Here are a few things that happened last week when I was on my blog vacation:

1. My theater class was finishing up Death of a Salesman, and one of my seniors really got into it. She had a lot of insight I hadn't thought of, and she saw the characters in different ways, and she just really, really liked the play. So she comes up to me in the hall one day and says, "Ms. Flower, Willy DIES!" all tragically.

"Um," I said. I try to be sympathetic and diplomatic and wise, but I just am not good at that stuff. "What's the title of the play again?" Seriously, I need to work on that.

2. We had graduation. We didn't go through any religion-related drama, unless you count the part where I made the sign of the cross every time I saw a freshman.

We always have our graduation on the football field; I've never known it to rain on graduation night, which is great because our gym would be a gross place to have the ceremony.

The teachers all had to march in together, and first of all, I think we deserve some fanfare, okay? I know the ceremony is not about the faculty, but come on: didn't I bust my butt just as hard OR HARDER THAN some of those graduates? I'm not asking for Pomp and Circumstance, but I would settle for the Hallelujah Chorus or maybe Hail to the Chief. Second, we had to walk down this tiny flight of stairs that was covered with people. They hadn't gotten there early enough to find seats in the stands, so they sat on the stairs. And THEY DID NOT GET UP, even though fifty-odd people were walking down them at the same time. I would get a clue from that, but I guess some of the people who come to see the graduation ceremony maybe didn't get to sit through one of their own.

So then we got down to the field and I looked up at the stage and leaned over to Kay: "Is it me," I said, "or does the stack of diplomas look like a coffin?"

Judge for yourself:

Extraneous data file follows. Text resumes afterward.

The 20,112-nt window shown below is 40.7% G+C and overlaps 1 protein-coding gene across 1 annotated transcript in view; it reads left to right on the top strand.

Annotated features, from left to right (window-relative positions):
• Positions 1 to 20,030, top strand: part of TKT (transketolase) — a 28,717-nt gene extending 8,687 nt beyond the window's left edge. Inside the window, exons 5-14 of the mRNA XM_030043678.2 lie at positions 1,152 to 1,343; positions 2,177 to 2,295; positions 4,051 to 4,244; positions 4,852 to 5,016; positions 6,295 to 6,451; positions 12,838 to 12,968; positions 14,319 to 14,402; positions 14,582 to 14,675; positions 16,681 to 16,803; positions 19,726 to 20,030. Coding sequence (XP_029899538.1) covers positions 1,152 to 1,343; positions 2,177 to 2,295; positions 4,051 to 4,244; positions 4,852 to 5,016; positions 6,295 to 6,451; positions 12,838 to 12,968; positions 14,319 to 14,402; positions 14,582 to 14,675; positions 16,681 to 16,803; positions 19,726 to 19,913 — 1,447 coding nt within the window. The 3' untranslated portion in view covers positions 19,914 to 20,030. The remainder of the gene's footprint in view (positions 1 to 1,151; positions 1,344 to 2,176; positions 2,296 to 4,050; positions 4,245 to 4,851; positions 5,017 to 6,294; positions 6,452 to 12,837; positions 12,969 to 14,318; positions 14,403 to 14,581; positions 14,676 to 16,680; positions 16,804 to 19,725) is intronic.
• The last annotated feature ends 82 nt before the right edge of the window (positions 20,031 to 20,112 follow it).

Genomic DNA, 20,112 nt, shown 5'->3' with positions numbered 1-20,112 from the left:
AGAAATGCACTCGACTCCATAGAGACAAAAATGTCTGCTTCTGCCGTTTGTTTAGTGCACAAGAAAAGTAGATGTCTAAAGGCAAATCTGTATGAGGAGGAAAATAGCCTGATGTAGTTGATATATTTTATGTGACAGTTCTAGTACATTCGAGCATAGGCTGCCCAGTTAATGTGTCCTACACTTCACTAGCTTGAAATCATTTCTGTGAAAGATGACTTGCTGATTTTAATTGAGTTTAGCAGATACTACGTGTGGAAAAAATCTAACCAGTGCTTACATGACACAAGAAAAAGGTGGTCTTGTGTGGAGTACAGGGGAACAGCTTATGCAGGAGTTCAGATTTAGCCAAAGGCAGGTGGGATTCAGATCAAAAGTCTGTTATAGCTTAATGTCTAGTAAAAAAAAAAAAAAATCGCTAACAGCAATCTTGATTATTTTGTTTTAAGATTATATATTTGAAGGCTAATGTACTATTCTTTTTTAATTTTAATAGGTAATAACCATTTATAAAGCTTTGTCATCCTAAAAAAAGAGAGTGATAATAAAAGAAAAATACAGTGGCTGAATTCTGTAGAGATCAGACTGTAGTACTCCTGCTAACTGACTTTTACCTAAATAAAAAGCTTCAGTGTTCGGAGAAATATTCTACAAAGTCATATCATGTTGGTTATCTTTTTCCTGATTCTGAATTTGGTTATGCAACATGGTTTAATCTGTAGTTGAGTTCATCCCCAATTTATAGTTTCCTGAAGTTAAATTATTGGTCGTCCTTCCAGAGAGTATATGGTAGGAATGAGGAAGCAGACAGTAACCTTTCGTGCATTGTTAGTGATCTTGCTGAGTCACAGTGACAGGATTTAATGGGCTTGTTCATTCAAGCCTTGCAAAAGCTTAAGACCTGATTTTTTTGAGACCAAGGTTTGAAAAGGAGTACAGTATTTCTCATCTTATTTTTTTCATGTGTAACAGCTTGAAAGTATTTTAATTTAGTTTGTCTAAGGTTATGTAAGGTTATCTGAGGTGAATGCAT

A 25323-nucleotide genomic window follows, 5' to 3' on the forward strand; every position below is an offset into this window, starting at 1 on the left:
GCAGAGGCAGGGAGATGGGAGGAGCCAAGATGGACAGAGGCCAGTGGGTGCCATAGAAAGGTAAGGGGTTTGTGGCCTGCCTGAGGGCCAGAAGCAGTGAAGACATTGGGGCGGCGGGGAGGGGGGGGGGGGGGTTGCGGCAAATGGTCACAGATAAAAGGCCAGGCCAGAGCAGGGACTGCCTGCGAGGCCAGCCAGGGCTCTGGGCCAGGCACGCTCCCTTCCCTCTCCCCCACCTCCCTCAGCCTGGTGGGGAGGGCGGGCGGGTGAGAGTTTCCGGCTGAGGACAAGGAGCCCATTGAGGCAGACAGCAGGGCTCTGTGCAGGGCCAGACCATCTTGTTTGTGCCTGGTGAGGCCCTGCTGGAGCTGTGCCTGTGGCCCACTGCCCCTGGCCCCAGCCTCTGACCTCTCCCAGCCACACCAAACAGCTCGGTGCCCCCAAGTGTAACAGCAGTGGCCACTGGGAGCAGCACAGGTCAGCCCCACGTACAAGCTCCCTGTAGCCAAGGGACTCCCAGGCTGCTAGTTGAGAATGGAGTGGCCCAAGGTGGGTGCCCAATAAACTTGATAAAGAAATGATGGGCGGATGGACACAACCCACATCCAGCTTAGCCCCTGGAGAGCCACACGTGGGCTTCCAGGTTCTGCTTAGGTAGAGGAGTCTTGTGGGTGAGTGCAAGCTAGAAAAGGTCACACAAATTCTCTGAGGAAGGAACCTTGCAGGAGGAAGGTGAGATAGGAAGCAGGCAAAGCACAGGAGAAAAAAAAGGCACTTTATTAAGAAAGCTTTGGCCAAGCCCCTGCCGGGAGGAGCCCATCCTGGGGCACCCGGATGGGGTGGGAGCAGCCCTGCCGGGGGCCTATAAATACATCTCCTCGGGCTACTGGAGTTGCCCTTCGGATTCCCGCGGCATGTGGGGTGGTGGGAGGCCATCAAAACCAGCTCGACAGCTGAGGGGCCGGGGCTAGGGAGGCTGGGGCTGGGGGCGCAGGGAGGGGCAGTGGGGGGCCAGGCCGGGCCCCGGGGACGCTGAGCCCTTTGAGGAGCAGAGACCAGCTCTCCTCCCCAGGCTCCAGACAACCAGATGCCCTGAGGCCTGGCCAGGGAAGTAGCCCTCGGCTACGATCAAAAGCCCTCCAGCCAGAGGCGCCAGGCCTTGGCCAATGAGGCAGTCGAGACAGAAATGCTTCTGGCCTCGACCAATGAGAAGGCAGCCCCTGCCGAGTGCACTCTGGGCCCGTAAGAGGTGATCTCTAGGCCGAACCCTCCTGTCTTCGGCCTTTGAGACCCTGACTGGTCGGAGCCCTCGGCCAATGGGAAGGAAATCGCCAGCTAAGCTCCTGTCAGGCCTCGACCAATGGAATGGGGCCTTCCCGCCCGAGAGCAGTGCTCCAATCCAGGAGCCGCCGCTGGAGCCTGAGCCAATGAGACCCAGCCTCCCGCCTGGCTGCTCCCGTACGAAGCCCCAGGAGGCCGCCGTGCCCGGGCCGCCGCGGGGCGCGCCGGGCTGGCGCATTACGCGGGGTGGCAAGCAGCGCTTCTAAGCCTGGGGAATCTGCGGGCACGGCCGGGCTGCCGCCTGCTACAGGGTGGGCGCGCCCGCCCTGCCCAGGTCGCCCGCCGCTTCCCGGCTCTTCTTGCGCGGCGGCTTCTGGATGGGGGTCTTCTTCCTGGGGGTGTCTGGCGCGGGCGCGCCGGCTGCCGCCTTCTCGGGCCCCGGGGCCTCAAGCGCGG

I'm almost certain there's a metaphor in that, something about the death of adolescence and the birth of adulthood, maybe, but I am too lazy to think it through.

And then we went through the opening stuff, during which time some people did NOT stand for the graduates' entrance, and I wanted to say, "What's wrong with you? Were you raised in a barn?" Except that around here, that might actually have happened.

And then some people did NOT stand for the singing of the national anthem. But it's okay, because I wrote down their descriptions and made a full report to the Patriot Act Hotline.

At one point, some of the spectators got a little rowdy and our school resource officer had to go over and investigate. I was hoping there would be some police brutality or, at the very least, some tear gas, but unfortunately everybody settled down without a fuss.

3. At the end of the year, my kids' behavior gets worse and my temper gets shorter, and that is a bad combination. I sent a kid to the office on the last day of classes, yes I did. AND I'M NOT SORRY.

4. I keep little projects in my room to use as examples for future classes. When I teach my theater classes about medieval theater, I always tell them about the mystery cycles and they have to build floats as an assignment. Well, a couple years back, I had a group who defined the word lazy, and they just bought theirs. AND I KEPT IT.

It really is a pretty good visual aid, and I use it every year to show my kids how the cycle worked. One day my freshmen finished early, and they wanted to play with the toddler toy.

One kid took the whole ark apart and then popped it open. "Hey," I said. "I didn't know it could do that!"
"I guess I'm more sophisticated than you, Ms. Flower," he said. "OOH! LIONS!"

Here is the charming tableau they set up.

Someday the sheep will lie down with the lions, but in the meantime, the lions are gonna eat Noah.

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